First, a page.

In March 2020, Music Mark launched their advocacy campaign, “10 Things Schools Should Know About Music”, or ‘10 Things’ for short. Three years after its launch, second year Cardiff University Music and English Literature student Julia takes a look at the campaign as part of Music Mark’s 10th birthday blog series reflecting on the last decade in music education. Julia explores how music in schools helped her in other subject areas, as well as it continuing to be relevant in her adult life outside of music.
So, what is ‘10 Things Schools Should Know About Music’?
‘10 Things’ is an advocacy campaign which explores and promotes ten of the many benefits of musical learning, from the fun it brings to its ability to develop learning skills. Equipping schools with a downloadable information booklet and poster, the campaign encourages schools to advocate for and share the importance of music with students, parents, governors, teachers, and the wider school community. Following the launch, the hashtag #10Things encouraged people to join the conversation on social media and celebrate the power of music in their own lives, whilst a weekly Music Mark blog series explored each of the ten topics in further detail.
Whilst on my placement with Music Mark, the ‘10 Things’ campaign caught my eye and I decided to reflect on how it applied to my experiences of music education in school and beyond. Although I have made the choice to study music in my further education, I have no doubt that music as a subject has influenced many other areas within my time at primary school, secondary school, and sixth form. It has given me skills that I didn’t even realise I had developed and now help me in my adult life. Music Mark’s ‘10 Things’ is a testament of that, proving the value of music education for all throughout childhood and into adulthood. After all, music is everywhere, so everyone should have the opportunity to discover what it means to them.
‘10 Things’ and Education
I have always found maths difficult. I struggled with grasping concepts that could only fall within a binary of ‘right’ or ‘wrong’, especially when I didn’t know how I was wrong. Yet, being introduced to music at school led to me realising that I could do it when looking at these concepts from a different angle. I was surprised upon realising how much overlap there was between a subject I enjoyed and a subject I didn’t enjoy. Rhythm, intervals, scales, and many other building blocks of music are rooted in maths, yet the expressive and creative element of learning music meant that I could develop these cognitive skills in a way that didn’t stress me out like I would if I was in a standard maths lesson. Music is also much more subjective than it is objective, making my mistakes less disheartening! Working towards a final product that I could enjoy was motivating to me to overcome these mistakes more than simply solving a mathematical problem. In short, I’ve certainly found it true that music can improve learning skills and be an educational building block.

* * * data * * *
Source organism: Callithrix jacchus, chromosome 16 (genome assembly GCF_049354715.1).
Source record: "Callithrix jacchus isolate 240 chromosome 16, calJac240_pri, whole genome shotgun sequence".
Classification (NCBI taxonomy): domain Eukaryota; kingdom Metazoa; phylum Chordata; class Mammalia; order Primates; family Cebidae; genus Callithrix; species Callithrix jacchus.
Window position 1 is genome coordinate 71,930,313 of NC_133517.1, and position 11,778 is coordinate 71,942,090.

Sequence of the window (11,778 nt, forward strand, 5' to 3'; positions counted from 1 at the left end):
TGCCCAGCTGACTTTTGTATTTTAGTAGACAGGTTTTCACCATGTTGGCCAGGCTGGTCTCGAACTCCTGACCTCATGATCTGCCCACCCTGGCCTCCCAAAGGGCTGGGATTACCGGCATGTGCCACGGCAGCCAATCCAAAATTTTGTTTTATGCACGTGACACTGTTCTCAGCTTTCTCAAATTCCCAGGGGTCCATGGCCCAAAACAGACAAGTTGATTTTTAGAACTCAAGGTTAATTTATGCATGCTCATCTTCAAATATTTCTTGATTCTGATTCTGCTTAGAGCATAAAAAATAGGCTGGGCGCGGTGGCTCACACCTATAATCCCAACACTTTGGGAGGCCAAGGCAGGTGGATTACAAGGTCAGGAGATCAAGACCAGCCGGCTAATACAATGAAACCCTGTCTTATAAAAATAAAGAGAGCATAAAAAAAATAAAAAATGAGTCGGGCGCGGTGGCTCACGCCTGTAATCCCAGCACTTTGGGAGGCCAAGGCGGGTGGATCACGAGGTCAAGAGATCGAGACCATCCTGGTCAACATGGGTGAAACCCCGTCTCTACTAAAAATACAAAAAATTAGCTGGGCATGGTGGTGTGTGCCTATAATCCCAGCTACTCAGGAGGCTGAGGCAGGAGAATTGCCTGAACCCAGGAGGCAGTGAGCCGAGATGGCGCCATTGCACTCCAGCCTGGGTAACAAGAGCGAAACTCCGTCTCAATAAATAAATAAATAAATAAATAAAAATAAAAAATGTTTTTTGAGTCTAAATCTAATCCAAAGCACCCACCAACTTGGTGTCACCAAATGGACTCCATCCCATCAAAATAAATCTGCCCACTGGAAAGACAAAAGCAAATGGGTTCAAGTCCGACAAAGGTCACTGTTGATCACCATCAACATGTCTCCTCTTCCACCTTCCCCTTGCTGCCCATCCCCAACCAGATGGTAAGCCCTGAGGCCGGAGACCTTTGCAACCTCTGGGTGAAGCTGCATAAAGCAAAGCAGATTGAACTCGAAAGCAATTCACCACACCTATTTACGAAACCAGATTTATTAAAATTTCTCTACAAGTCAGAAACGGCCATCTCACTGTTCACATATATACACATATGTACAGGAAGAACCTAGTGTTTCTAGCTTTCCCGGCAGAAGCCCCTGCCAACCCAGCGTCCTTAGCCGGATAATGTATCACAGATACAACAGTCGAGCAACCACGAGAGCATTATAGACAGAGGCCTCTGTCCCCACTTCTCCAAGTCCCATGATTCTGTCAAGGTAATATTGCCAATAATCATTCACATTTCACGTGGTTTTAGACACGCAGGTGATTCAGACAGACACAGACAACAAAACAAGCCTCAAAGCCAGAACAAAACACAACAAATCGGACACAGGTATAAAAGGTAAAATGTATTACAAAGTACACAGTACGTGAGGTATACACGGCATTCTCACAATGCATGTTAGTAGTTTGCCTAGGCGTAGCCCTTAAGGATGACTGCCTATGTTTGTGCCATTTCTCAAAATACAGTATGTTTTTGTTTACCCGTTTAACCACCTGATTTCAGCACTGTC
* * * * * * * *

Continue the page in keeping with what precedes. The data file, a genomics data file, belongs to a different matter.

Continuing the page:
‘10 Things’ and Enjoyment
’10 Things’ also stresses that music is fun and encourages creativity. Indeed, I certainly would not have chosen a degree in music if I didn’t enjoy it! Some of the best memories I have in school were performing in recorder groups with my friends in primary school, to mastering the music theory behind Beyoncé’s ‘Halo’ in my A Level class. Music in school is beginning to mean much more than just Mozart, providing an accessibly enjoyable experience for everyone. More and more young people are enjoying music education because they can learn about the music that they listen to in their spare time as well as learning about different areas and genres of music they never have been exposed to before, and as learning to play it themselves, which is extremely exciting and engaging.
‘Ten Things’ and Beyond
Many of the skills I use in the English Literature side of my degree, as well as in my wider adult life stem from those I learnt and developed in music. I’ve found that time management and organisation is key when meeting deadlines and keeping to a schedule while at university and living alone for the first time. Practice is a massive part of learning an instrument, which requires self-discipline, time management and organisation – something I had been doing from primary school. Being responsible for success and development in a subject from a young age was the key to getting through my GCSE and A Levels as a whole. Pushing yourself towards a goal in spare time and lesson time is extremely rewarding for young people and ’10 Things’ certainly celebrates and highlights that fact.
Even if music doesn’t become your career, it can still hold tremendous value in adult life. Music, after all, is for everyone, and everyone should have the opportunity to access it and reap the benefits of it for heart and mind. This is why music is such an important building block in education and should not be overlooked.
By Julia Cusworth
As we mark Music Mark’s 10th birthday, we would love to hear your experiences and highlights of music education from the last decade too, whether you are a student, former student, or teacher. Maybe you used the ’10 Things’ resources yourself, or shared them with your school? Share your reflections on social media using #MusicMark10 to join the conversation!